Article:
EditorsLakhmi C. Jain, Robert J. Howlett, Lakhmi C. Jain, Yen-Wei Chen, Satoshi Tanaka, Lakhmi C. Jain
PublisherSpringer Science and Business Media Deutschland GmbH
Pages37-47
Number of pages11
ISBN (Print)9783319396866
DOIs
Publication statusPublished - 1 Jan 2016
Event4th KES International Conference on Innovation in Medicine and Healthcare, InMed 2016 - Tenerife, Spain
Duration: 15 Jun 201617 Jun 2016

Publication series

NameSmart Innovation, Systems and Technologies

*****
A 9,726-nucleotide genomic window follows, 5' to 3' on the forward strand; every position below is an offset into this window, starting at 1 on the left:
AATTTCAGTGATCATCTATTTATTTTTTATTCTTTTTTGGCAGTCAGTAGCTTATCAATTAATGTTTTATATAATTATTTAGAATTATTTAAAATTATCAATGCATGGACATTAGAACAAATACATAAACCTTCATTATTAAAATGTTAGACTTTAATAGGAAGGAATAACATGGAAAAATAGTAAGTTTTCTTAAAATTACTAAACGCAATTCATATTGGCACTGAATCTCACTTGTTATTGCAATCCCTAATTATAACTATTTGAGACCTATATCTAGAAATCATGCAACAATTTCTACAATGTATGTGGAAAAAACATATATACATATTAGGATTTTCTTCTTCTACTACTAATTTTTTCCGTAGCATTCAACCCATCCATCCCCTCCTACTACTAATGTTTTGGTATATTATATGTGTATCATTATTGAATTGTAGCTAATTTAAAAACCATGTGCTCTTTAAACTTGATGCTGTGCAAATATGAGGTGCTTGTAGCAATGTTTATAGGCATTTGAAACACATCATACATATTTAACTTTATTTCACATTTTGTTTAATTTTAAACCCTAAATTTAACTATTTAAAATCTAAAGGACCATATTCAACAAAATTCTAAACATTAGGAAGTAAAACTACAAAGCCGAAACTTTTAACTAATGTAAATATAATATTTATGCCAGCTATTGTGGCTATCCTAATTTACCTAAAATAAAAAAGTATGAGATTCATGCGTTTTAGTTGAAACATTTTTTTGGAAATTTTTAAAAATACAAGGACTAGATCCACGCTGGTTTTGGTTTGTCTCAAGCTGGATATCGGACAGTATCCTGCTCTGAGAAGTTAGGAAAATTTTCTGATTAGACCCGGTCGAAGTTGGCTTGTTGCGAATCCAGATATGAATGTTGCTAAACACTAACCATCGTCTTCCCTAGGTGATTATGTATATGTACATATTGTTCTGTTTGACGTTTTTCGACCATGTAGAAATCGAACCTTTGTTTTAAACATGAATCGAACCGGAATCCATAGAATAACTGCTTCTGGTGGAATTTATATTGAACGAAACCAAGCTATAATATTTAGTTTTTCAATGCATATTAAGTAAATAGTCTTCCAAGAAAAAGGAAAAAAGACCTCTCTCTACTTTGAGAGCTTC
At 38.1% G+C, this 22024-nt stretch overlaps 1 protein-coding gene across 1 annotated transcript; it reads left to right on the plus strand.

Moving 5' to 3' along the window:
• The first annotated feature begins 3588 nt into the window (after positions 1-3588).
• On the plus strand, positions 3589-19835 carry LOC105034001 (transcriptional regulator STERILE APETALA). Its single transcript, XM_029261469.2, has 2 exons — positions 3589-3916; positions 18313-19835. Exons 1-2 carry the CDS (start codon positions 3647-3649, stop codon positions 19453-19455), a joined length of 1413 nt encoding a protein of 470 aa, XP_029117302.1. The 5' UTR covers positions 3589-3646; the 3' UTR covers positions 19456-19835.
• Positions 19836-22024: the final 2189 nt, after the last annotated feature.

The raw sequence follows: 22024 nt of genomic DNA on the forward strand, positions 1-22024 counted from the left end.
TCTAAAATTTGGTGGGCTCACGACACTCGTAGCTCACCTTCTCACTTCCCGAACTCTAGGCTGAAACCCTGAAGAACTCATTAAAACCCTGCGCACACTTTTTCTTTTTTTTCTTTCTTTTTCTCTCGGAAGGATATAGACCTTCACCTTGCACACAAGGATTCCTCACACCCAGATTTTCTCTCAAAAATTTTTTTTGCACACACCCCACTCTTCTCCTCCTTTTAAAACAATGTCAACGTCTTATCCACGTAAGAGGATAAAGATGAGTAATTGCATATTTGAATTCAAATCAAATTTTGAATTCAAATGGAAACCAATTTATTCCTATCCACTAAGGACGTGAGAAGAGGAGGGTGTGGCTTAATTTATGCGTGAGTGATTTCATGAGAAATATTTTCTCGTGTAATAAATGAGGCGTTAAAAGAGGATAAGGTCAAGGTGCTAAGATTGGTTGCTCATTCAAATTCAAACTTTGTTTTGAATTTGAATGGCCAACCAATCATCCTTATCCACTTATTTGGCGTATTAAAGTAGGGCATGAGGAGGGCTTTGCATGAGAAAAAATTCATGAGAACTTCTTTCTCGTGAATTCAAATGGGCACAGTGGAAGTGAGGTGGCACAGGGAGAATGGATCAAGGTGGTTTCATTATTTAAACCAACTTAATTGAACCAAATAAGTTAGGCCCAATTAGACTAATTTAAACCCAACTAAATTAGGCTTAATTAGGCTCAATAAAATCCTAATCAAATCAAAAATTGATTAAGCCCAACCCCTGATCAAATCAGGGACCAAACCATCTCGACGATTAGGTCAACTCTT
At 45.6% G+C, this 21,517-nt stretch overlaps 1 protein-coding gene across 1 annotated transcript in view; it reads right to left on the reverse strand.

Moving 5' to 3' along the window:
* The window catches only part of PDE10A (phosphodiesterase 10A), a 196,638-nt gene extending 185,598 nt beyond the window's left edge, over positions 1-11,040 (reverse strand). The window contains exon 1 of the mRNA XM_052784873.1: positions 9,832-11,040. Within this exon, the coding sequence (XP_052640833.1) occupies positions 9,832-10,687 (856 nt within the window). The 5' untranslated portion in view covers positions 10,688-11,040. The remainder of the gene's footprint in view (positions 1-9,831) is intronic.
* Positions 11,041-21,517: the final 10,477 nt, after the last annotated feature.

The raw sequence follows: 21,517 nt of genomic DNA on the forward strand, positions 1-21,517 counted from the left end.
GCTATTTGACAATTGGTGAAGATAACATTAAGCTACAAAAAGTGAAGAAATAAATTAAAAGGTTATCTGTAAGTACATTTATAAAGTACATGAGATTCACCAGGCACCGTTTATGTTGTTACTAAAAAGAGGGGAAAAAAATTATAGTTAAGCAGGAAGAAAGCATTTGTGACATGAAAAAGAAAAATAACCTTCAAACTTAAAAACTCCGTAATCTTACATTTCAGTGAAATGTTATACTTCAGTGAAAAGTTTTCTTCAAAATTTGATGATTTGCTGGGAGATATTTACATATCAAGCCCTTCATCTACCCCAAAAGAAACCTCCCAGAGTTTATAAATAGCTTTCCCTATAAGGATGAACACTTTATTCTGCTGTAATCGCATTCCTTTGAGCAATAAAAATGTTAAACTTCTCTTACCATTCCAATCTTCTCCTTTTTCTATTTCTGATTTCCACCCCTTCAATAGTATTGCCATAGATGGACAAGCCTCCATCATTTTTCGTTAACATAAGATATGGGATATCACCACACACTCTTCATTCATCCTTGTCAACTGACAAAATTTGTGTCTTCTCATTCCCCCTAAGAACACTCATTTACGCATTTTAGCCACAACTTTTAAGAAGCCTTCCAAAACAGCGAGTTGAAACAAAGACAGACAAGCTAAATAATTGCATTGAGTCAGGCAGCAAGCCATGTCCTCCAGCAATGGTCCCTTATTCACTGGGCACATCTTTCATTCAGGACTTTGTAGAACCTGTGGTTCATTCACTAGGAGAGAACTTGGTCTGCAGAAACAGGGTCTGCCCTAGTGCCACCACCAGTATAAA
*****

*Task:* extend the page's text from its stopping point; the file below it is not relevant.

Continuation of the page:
Volume60
ISSN (Print)2190-3018
ISSN (Electronic)2190-3026

Conference

Conference4th KES International Conference on Innovation in Medicine and Healthcare, InMed 2016
CountrySpain
CityTenerife
Period15/06/201617/06/2016

Cite this

van Breda, W., Pastor, J., Hoogendoorn, M., Ruwaard, J., Asselbergs, J., & Riper, H. (2016). Exploring and comparing machine learning approaches for predicting mood over time. In L. C. Jain, R. J. Howlett, L. C. Jain, Y-W. Chen, S. Tanaka, & L. C. Jain (Eds.), Innovation in Medicine and Healthcare 2016 (pp. 37-47). (Smart Innovation, Systems and Technologies; Vol. 60). Springer Science and Business Media Deutschland GmbH. https://doi.org/10.1007/978-3-319-39687-3_4